CAGW Urges Michigan LEO to Amend Draft BEAD Funding Proposal | Council For Citizens Against Government Waste

CAGW Urges Michigan LEO to Amend Draft BEAD Funding Proposal

Letters to Officials

October 31, 2023

Ms. Susan Corbin


Department of Labor and Economic Opportunity

105 West Allegan Street Lansing, MI 48933

Dear Director Corbin,

On behalf of the 55,547 members and supporters of Citizens Against Government Waste (CAGW) in Michigan, I respectfully urge you to amend the Broadband Equity, Access, and Deployment (BEAD) Initial Proposal Volume I draft submitted in September 2023 by the Department of Labor and Economic Opportunity (LEO) Michigan High-Speed Internet Office (MIHI) to the National Telecommunications and Information Administration (NTIA) governing how MIHI will administer the $1.559 billion Michigan will receive in broadband funding as a result of the Infrastructure Investment and Jobs Act of 2021.

The MIHI draft proposal, on pages six through nine, addresses BEAD Requirement 6 regarding Community Anchor Institutions (CAIs) that are eligible for BEAD funding to achieve 1 Gbps symmetrical broadband. The BEAD guidance states that eligible CAIs in the “community support organizations” category, “may include any organization that facilitate [sic] greater use of broadband service by vulnerable populations, including low-income individuals, unemployed individuals, and aged individuals.” The guidance suggests that senior centers and job training centers fall into the category of “community support organizations.” The MIHI draft stretches this category to expand eligibility for BEAD funding well beyond the letter or intent of BEAD guidance by permitting 118 entities sub-categorized as stadiums, zoos, aquariums, wildlife centers, and convention centers, including many privately owned, for-profit businesses, to qualify as CAIs. The MIHI states that these entities are included because the Michigan State Police lists them as part of its Critical Incident Management System. The list includes 75 stadiums and sporting facilities, 33 convention centers, and 10 zoos and wildlife centers.

Misusing public funds to subsidize private sports facilities or zoos amounts to little more than corporate welfare. These businesses can and have funded their own broadband expenses without taxpayer support. Taxpayers should not have to subsidize these private, for-profit businesses, diverting public funds away from government priorities like education, healthcare, and infrastructure. Likewise, Michigan should not prioritize funding for non-critical entities like ice rinks that could instead help connect unserved households. Several of the eligible recipients in these sub-categories have caused public controversy before they were included in the MIHI proposal.

For example, the DeYoung Family Zoo, a private, for-profit zoo in Mellen, Michigan has received multiple allegations of animal abuse and neglect. Of the 10 zoos included on the list of eligible CAIs, only five are accredited by the Association of Zoos and Aquariums which “evaluates every zoo or aquarium to make sure it meets… standards for animal welfare, care, and management, including living environments, social groupings, health, and nutrition.” The other five eligible recipients, however, fail to meet the criteria for accreditation. Poorly managed private zoos, especially those that have come under public scrutiny for cases of alleged animal abuse, should not rely on the state to bail them out, and taxpaying Michiganders should not be forced to fund alleged animal abusers. Unfortunately, the draft also mis-categorizes two worthy charities and one public entity with the word “Kalamazoo” in their name as “zoos.” While I urge MIHI to eliminate the subcategory of “zoos, aquariums, and wildlife centers,” these three miscategorized entities should not fall through the cracks.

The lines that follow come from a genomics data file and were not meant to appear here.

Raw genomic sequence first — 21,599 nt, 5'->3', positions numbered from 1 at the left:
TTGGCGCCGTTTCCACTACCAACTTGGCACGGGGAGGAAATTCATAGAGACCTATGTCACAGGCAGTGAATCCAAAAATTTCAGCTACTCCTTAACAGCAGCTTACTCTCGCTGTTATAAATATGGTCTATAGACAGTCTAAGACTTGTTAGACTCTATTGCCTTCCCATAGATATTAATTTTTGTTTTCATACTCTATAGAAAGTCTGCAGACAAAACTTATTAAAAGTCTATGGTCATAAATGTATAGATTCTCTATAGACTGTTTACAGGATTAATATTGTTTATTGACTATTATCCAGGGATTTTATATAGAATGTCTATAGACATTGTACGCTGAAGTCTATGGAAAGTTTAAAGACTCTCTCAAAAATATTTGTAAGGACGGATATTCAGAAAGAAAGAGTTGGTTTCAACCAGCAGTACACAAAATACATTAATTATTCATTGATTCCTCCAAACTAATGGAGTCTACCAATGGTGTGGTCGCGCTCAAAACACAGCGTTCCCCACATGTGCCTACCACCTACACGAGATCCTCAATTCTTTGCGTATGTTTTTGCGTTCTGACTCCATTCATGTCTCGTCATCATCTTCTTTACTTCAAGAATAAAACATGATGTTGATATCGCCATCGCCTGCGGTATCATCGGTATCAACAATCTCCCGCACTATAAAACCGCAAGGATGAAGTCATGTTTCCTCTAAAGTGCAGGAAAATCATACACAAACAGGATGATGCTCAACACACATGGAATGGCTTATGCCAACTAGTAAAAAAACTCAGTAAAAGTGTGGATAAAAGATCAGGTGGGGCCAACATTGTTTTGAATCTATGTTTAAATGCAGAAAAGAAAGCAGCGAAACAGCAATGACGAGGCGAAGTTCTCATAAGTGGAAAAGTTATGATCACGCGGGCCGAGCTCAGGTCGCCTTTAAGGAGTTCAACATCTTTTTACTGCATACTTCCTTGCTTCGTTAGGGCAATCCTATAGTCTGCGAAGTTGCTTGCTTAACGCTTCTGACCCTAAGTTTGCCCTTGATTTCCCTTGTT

The owners of private stadiums, racetracks, and convention centers should foot their own bill to provide broadband connections for their customers. The list of 75 stadiums and sports centers includes eight that are no longer in operation, six of which have been demolished. The 67 sports facilities still in operation include 42 that are privately-owned, including a trampoline park, a monster truck rally center, a Hell-themed paintball facility, and 13 NASCAR or drag-racing speedways. The privately-owned facilities also include major league venues like Ford Field, Comerica Park, and Little Caesars Arena. These facilities have long offered free Wi-Fi at their own expense. The Detroit Lions and Verizon announced on February 23, 2017, that the upgraded network at Ford Field would provide free Wi-Fi service for 65,000 concurrent users, regardless of which carrier they use. Comerica Park, home of the Detroit Tigers, began providing free Wi-Fi in April 2015, as part of an initiative by Major League Baseball to provide such service in all ballparks across the country. Little Caesars Arena, home of the Detroit Red Wings and Pistons, has offered free Wi-Fi since it opened in 2017.

To correct the draft’s misplaced and wasteful funding designations and make more money available for unserved households and businesses throughout Michigan, I respectfully urge you to direct the Michigan High-Speed Internet Office to exclude from eligibility as Community Anchor Institutions all entities in the draft proposal that are properly categorized as “Stadiums,” “Convention Centers,” and “Zoos, Aquariums, and Wildlife Centers.”

Thank you for your consideration of these comments.


Tom Schatz



Letter Type: 
Organization Letters